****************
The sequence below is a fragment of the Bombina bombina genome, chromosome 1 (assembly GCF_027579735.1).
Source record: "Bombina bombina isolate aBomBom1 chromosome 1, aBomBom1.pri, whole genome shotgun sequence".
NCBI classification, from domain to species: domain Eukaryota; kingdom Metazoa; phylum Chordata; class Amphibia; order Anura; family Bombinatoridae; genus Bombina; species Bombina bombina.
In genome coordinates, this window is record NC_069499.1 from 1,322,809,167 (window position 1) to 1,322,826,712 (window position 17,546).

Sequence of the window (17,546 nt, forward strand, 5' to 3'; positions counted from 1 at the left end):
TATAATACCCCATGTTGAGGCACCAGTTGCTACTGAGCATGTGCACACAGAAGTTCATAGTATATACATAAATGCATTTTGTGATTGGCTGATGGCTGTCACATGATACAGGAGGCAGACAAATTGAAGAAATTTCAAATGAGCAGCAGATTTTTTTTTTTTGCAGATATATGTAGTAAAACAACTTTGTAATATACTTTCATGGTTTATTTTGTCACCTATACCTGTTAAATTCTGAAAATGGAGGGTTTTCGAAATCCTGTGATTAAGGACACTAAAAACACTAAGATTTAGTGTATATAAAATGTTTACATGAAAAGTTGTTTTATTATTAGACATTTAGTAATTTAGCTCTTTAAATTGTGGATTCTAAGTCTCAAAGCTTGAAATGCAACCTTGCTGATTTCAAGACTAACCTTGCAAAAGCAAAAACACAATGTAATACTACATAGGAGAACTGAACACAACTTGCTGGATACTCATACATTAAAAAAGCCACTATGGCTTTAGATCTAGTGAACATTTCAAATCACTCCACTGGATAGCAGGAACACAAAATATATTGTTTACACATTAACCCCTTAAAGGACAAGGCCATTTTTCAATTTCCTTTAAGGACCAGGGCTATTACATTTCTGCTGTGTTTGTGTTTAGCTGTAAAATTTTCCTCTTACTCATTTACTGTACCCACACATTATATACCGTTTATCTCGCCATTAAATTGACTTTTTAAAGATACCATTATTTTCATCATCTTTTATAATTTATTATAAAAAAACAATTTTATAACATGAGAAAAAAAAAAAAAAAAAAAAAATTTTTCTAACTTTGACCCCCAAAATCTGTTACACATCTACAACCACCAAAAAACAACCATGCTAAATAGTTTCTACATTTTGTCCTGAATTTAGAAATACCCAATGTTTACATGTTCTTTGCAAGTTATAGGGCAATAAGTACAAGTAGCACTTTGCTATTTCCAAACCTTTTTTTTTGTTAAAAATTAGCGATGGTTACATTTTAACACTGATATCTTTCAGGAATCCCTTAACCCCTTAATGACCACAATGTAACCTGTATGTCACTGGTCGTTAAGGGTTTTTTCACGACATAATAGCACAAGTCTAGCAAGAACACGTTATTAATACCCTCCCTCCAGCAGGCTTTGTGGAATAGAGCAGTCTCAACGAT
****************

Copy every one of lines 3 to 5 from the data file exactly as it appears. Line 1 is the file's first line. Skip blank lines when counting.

NCBI classification, from domain to species: domain Eukaryota; kingdom Metazoa; phylum Chordata; class Amphibia; order Anura; family Bombinatoridae; genus Bombina; species Bombina bombina.
In genome coordinates, this window is record NC_069499.1 from 1,322,809,167 (window position 1) to 1,322,826,712 (window position 17,546).

Sequence of the window (17,546 nt, forward strand, 5' to 3'; positions counted from 1 at the left end):